Sunday, May 9, 2010


           The bees are here!!   My second year as a bonifide beekeeper ( maybe last year shouldn't count since my mentors did all the heavy work for me!).  I was able to add one more hive this year,  my original intention was to add 2 hives but sadly, my bees didn't survive the winter.  It is very hard to keep bees in a hive alive through a Minnesota winter, esp like the one we had this past winter.  I wasn't even able to get to my hives until the end of February, and even then the usual 5 minute walk took me like 20 minutes because every step was a struggle, I was hip deep in snow, and so I had to pull each leg out entirely to make the next step, it was truly exhausting!  A great work out though...  I thought I was going to have to give up before I even got to the hives though, I was just whipped!  And quite disappointed to open that first hive and find a whole mess of dead bees in there.  Then finding the same thing in the second was quite devastating.  I knew I wasn't going to give up, but it did put quite a damper on any grand hive expansion I might have had in mind.
      Happily, my mentor was with me this time for homing my bees, and so I actually have pictures to help me tell my beekeeping story.  I don't have a camera, since mine took a swim in the Atlantic on our vacation to North Carolina in April of 2008.  Hence the reason my blog isn't filled with pictures... Someday, it will be but right now a new camera just isn't the priority.
    So, I have 3 2 lb packages of bees to place in their respective homes.   Last Monday, that is exactly what my mentor/friend and I did!
  Here is a picture story of putting bees into a hive:
   This is my beekeeping getup, I am wearing 2 pairs of pants to try and protect my legs from getting stung, my sting repellent beekeeping jacket with hat and veil attached ( we discovered wearing a baseball cap under the hat helps hold the hat and veil in place better).  Last, but not least are my trustly leather gloves,  I don't have the sleeve length ones because it is easier for me to pull these on and off.

  Now we are ready to place the bees into their home.First, we give them a good squirt with sugar water 1:1,  as you can see, I have removed 2 frames from the box that is going to be the bees' new home.

Removing the sugarwater can from the package of bees, you can see the hive tool in my left hand, this is the beekeepers "do it all tool", Anything  from removing burrcomb from the frames and top of the box, to loosening the frames from the boxes during the honey season ( bees LOVE to glue everything together with a substance called "propolis"), and there is a curved end that makes it look kind of like a crowbar for lifting items up, very handy tool.  You can also see the bees are at the bottom of the package, this is because I have already pounded the box onto the ground to drop the bees to the bottom of the package.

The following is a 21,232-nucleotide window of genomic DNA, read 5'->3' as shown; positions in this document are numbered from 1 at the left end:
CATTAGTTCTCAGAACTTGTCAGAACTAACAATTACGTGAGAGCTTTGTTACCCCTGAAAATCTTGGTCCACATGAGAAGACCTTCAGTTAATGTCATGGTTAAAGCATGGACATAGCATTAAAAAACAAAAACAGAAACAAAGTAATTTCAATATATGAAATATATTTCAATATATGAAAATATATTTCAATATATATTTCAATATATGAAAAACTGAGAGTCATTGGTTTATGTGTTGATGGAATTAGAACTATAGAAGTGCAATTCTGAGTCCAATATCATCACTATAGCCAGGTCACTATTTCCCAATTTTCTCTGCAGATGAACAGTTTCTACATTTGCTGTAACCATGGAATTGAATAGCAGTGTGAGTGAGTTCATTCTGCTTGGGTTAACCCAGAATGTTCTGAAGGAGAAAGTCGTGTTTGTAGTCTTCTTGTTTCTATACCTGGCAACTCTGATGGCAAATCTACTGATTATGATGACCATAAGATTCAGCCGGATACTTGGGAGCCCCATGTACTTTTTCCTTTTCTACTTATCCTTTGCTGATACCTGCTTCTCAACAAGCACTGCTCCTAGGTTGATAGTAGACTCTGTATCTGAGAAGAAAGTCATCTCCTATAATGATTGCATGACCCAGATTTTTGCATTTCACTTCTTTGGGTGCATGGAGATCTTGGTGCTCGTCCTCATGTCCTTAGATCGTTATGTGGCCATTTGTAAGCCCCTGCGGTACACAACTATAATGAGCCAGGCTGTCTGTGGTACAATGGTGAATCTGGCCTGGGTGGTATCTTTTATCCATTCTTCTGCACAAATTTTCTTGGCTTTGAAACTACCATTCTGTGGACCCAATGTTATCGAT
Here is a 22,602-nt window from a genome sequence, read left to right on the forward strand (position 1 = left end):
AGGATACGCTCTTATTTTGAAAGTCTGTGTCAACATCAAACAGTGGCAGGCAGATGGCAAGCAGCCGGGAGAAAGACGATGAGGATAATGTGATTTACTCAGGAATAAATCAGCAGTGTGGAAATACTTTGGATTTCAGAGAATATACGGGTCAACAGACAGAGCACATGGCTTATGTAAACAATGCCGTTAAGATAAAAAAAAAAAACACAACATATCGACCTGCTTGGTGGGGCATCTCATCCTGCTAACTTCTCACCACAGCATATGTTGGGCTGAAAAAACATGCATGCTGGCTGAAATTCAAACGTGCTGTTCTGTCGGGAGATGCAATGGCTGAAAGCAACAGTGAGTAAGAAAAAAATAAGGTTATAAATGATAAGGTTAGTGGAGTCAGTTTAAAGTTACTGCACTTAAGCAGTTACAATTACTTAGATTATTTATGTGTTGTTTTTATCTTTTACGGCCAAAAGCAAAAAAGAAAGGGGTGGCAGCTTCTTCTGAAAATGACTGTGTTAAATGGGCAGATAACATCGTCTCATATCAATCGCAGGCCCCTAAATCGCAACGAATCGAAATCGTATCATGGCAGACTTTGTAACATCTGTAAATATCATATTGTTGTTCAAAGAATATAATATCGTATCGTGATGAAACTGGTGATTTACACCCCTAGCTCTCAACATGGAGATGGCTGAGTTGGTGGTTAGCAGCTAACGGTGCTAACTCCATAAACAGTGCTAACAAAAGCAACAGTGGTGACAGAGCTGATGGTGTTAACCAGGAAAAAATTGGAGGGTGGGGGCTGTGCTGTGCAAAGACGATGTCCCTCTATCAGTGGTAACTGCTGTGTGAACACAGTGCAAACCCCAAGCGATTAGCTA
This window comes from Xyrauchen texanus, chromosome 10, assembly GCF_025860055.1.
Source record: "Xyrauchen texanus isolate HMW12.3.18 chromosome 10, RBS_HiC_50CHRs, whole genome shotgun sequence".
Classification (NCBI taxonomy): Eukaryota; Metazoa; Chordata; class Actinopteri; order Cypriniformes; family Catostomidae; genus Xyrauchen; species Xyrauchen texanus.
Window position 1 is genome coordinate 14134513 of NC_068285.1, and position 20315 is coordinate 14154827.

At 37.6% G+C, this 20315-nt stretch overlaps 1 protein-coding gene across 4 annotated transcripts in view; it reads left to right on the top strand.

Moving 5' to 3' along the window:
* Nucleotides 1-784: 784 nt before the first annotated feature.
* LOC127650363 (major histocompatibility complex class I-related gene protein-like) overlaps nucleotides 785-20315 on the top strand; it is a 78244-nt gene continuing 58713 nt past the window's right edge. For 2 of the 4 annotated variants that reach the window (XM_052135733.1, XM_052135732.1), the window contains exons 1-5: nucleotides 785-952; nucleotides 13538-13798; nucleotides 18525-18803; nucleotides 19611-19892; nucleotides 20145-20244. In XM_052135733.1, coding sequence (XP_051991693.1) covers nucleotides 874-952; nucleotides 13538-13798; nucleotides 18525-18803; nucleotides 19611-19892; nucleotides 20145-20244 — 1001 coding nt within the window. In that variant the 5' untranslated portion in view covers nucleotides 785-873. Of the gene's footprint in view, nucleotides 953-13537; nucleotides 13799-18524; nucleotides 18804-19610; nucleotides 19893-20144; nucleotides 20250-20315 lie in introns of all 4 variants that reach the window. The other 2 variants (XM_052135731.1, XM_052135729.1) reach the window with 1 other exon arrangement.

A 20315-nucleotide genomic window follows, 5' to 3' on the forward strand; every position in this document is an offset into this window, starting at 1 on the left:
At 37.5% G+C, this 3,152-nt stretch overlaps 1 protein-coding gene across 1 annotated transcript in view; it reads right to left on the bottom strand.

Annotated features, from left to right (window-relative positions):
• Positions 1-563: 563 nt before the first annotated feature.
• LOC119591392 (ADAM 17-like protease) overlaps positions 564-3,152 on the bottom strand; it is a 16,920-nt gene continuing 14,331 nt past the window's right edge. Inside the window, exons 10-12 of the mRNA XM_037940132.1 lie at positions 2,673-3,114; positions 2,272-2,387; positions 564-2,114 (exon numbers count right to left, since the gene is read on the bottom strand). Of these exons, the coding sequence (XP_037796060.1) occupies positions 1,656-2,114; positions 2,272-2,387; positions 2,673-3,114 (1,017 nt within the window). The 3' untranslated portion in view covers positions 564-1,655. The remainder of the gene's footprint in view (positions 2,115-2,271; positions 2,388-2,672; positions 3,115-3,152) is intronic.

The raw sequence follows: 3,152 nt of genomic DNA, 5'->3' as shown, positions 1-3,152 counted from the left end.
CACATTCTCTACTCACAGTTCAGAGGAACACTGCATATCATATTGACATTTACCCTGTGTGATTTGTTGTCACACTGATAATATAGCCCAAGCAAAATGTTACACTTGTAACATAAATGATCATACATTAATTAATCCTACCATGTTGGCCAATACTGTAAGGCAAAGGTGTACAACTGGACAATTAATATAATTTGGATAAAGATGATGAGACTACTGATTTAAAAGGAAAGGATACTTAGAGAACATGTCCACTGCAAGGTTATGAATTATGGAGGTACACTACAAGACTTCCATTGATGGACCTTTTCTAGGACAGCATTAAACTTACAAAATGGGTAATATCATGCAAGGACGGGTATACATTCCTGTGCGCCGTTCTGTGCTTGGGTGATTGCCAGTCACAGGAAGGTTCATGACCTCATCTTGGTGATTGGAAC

Shaking the bees into the box, you can see the bees tumbling into the hive.  This can be quite intimidating if you have a "hot" bunch of bees.   This is also the point where it is vitally important to make sure you have your suit completely sealed, those bees can crawl into any opening!

Most of the bees have been released into their hive, and I am going to try to shake a few more out before leaving the box in front of the hive,  waiting for the rest of the bees to leave the package.

This small cage contains the queen,  this is the most important bee in the whole package, without her,the hive will not survive.  She is packaged separately from the rest of the bees, first to prevent injury to her, and secondly to release her pheremones into the bees, so they recognize her as their queen, otherwise the potential is there for the bees to kill this queen.  We marked all the queens this year, it is much easier to find a marked queen  than not.  I helped mark some of the queens this year, but it is quite nerveracking, because the queens are so valuable, I like to leave the marking to my mentors. Our queens were marked with green this year.There they are!!!!  All happy and homey in their new hive!!  It will only take about a month for this hive to become a large hive of  60,000-100,000 bees.

For the first few weeks the bees will need to be fed, so I am placing a pollen pattie and a bag of sugar water on the hive, the frames are all put back into the hive, and I am ready to close up this hive.  If you count you can see nine frames on this box, this is called a "deep box", and it will only contain brood ( which is the young bees), and some food for the brood, the queen will continue to lay eggs in these frames until they are filled, then I will add a second box, as she fills this one to 80-90%.

That is an initial very incomplete lesson in beekeeping.  I am loving it!! This is such a fascinating hobby, and it is good for the planet~!  We are slowly but surely losing our natural pollinators, and I am just trying to do my part to be a responsible conservationist!  Hope you enjoyed the pictures~!  Thank you to my friend Harmony for taking them!

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